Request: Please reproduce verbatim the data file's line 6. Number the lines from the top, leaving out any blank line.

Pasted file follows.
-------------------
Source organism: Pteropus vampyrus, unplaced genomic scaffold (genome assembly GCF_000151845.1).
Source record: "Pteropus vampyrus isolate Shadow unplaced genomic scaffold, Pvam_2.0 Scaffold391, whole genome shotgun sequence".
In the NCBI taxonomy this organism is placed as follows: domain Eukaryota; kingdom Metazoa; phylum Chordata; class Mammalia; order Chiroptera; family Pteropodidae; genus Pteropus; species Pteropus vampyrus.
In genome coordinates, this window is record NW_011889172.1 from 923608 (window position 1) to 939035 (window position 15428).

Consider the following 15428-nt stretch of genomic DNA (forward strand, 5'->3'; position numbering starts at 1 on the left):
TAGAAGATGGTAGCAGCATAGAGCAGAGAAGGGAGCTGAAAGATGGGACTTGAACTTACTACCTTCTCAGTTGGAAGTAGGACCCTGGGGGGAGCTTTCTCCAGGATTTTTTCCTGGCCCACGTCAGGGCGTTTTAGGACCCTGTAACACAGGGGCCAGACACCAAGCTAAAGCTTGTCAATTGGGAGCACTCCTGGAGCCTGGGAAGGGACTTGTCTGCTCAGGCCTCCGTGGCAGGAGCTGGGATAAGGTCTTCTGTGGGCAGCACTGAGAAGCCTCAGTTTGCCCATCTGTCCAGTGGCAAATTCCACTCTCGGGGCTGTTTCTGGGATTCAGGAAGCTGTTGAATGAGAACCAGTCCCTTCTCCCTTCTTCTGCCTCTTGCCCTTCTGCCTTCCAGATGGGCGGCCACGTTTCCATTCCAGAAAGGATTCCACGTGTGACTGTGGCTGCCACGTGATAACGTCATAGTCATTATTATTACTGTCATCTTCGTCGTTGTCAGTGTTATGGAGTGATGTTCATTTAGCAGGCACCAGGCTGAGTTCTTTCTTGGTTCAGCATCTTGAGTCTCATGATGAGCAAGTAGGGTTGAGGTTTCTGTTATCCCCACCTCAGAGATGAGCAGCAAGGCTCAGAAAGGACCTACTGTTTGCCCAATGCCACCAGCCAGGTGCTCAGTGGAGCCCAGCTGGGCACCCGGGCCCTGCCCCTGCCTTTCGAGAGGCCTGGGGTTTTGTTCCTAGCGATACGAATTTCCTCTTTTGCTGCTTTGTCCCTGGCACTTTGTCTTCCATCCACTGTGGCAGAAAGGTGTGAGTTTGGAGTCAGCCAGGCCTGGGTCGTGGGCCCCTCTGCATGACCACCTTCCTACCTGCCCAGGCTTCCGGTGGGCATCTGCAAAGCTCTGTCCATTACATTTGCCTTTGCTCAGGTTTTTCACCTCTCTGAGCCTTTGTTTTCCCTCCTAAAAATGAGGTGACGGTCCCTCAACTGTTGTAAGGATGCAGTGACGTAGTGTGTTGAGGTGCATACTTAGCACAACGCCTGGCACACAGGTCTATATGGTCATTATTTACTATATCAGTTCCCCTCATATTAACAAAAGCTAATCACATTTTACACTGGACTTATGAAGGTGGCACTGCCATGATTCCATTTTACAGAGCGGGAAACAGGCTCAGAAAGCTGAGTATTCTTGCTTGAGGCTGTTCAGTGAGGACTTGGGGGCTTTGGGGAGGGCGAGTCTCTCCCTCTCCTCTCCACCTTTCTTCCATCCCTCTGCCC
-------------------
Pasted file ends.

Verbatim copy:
TAGAAGATGGTAGCAGCATAGAGCAGAGAAGGGAGCTGAAAGATGGGACTTGAACTTACTACCTTCTCAGTTGGAAGTAGGACCCTGGGGGGAGCTTTCTCCAGGATTTTTTCCTGGCCCACGTCAGGGCGTTTTAGGACCCTGTAACACAGGGGCCAGACACCAAGCTAAAGCTTGTCAATTGGGAGCACTCCTGGAGCCTGGGAAGGGACTTGTCTGCTCAGGCCTCCGTGGCAGGAGCTGGGATAAGGTCTTCTGTGGGCAGCACTGAGAAGCCTCAGTTTGCCCATCTGTCCAGTGGCAAATTCCACTCTCGGGGCTGTTTCTGGGATTCAGGAAGCTGTTGAATGAGAACCAGTCCCTTCTCCCTTCTTCTGCCTCTTGCCCTTCTGCCTTCCAGATGGGCGGCCACGTTTCCATTCCAGAAAGGATTCCACGTGTGACTGTGGCTGCCACGTGATAACGTCATAGTCATTATTATTACTGTCATCTTCGTCGTTGTCAGTGTTATGGAGTGATGTTCATTTAGCAGGCACCAGGCTGAGTTCTTTCTTGGTTCAGCATCTTGAGTCTCATGATGAGCAAGTAGGGTTGAGGTTTCTGTTATCCCCACCTCAGAGATGAGCAGCAAGGCTCAGAAAGGACCTACTGTTTGCCCAATGCCACCAGCCAGGTGCTCAGTGGAGCCCAGCTGGGCACCCGGGCCCTGCCCCTGCCTTTCGAGAGGCCTGGGGTTTTGTTCCTAGCGATACGAATTTCCTCTTTTGCTGCTTTGTCCCTGGCACTTTGTCTTCCATCCACTGTGGCAGAAAGGTGTGAGTTTGGAGTCAGCCAGGCCTGGGTCGTGGGCCCCTCTGCATGACCACCTTCCTACCTGCCCAGGCTTCCGGTGGGCATCTGCAAAGCTCTGTCCATTACATTTGCCTTTGCTCAGGTTTTTCACCTCTCTGAGCCTTTGTTTTCCCTCCTAAAAATGAGGTGACGGTCCCTCAACTGTTGTAAGGATGCAGTGACGTAGTGTGTTGAGGTGCATACTTAGCACAACGCCTGGCACACAGGTCTATATGGTCATTATTTACTATATCAGTTCCCCTCATATTAACAAAAGCTAATCACATTTTACACTGGACTTATGAAGGTGGCACTGCCATGATTCCATTTTACAGAGCGGGAAACAGGCTCAGAAAGCTGAGTATTCTTGCTTGAGGCTGTTCAGTGAGGACTTGGGGGCTTTGGGGAGGGCGAGTCTCTCCCTCTCCTCTCCACCTTTCTTCCATCCCTCTGCCC